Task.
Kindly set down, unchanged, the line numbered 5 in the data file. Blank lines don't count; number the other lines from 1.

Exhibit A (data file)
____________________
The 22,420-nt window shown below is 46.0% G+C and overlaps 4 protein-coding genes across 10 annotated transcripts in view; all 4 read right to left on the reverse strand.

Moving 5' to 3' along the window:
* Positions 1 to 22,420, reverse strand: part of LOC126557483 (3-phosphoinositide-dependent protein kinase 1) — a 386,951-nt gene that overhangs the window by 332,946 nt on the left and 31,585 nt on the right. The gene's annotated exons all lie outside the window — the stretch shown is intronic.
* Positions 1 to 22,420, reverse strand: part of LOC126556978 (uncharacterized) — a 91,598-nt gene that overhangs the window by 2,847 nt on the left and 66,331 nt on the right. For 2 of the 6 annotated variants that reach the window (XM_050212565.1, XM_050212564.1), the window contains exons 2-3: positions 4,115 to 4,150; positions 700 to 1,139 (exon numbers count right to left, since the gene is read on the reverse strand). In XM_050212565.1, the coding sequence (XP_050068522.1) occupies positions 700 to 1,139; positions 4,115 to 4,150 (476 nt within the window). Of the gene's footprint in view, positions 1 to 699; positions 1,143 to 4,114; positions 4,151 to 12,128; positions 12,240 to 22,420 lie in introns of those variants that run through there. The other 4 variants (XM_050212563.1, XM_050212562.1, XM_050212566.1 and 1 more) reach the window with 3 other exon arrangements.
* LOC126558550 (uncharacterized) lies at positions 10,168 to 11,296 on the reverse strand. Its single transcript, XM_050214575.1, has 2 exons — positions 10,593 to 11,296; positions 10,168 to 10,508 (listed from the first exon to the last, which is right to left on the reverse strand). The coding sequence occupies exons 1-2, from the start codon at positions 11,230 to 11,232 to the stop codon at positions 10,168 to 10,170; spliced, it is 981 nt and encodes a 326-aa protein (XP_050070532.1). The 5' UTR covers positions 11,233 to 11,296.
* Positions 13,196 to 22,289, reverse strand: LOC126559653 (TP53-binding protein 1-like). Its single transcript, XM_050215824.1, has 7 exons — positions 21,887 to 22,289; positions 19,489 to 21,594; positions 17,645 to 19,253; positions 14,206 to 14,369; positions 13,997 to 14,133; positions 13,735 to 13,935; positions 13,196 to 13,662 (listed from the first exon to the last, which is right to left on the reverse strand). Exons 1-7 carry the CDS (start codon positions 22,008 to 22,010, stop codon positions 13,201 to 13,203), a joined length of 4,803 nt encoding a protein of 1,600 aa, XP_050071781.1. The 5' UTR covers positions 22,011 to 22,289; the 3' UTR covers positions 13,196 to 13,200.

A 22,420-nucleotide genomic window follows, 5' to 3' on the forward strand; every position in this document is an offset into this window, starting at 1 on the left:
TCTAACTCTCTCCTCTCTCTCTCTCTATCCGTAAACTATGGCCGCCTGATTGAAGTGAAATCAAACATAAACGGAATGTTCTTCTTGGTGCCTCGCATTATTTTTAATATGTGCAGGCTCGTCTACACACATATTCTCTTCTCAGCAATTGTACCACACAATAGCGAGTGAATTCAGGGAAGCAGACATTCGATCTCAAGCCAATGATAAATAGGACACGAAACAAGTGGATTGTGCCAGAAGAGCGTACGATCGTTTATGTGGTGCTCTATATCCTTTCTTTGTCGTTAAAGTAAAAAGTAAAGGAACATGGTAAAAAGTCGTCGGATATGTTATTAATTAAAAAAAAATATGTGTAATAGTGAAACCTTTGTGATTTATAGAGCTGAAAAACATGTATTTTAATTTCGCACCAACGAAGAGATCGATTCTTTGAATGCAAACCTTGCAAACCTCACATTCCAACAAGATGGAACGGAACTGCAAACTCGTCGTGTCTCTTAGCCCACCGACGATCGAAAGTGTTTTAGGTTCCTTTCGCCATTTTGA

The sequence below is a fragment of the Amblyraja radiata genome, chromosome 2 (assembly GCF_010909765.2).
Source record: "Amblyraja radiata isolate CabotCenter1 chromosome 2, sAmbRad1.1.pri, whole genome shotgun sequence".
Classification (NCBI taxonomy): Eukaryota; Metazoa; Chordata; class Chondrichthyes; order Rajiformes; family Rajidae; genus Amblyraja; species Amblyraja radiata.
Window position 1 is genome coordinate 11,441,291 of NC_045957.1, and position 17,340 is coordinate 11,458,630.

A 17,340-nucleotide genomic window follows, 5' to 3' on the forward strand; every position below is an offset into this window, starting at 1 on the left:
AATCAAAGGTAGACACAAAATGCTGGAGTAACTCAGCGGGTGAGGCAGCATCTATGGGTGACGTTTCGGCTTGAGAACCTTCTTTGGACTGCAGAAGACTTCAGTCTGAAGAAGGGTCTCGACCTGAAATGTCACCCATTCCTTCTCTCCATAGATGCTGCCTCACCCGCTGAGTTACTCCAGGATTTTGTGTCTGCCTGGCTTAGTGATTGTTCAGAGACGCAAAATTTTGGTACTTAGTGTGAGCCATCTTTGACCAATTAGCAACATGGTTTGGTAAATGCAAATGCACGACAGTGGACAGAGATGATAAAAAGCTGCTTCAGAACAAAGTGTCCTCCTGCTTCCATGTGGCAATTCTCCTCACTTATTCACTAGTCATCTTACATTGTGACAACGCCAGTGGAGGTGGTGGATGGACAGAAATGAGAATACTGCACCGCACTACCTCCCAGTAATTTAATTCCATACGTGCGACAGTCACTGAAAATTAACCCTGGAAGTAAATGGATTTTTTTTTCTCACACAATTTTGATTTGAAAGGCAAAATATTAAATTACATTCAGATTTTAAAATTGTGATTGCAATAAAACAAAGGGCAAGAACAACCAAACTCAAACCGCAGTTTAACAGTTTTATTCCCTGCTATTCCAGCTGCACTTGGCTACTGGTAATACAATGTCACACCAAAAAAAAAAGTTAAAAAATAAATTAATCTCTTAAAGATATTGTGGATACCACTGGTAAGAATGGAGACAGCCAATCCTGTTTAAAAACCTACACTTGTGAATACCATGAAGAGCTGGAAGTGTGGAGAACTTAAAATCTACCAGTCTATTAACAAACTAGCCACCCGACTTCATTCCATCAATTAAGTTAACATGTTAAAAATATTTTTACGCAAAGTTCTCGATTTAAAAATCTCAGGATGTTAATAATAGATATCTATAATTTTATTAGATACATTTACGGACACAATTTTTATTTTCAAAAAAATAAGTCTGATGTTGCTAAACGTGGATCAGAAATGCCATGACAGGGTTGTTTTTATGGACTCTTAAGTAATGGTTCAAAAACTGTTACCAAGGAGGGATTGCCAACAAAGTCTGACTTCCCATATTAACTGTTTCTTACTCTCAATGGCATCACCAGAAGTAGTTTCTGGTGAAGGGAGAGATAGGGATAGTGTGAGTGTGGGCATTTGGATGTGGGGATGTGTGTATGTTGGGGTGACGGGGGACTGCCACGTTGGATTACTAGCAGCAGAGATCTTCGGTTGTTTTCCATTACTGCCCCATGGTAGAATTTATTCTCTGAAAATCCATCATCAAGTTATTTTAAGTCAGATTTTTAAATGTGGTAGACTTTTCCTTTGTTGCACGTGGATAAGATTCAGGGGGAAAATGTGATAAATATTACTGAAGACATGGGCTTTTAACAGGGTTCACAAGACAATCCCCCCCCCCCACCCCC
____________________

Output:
* LOC126558550 (uncharacterized) lies at positions 10,168 to 11,296 on the reverse strand. Its single transcript, XM_050214575.1, has 2 exons — positions 10,593 to 11,296; positions 10,168 to 10,508 (listed from the first exon to the last, which is right to left on the reverse strand). The coding sequence occupies exons 1-2, from the start codon at positions 11,230 to 11,232 to the stop codon at positions 10,168 to 10,170; spliced, it is 981 nt and encodes a 326-aa protein (XP_050070532.1). The 5' UTR covers positions 11,233 to 11,296.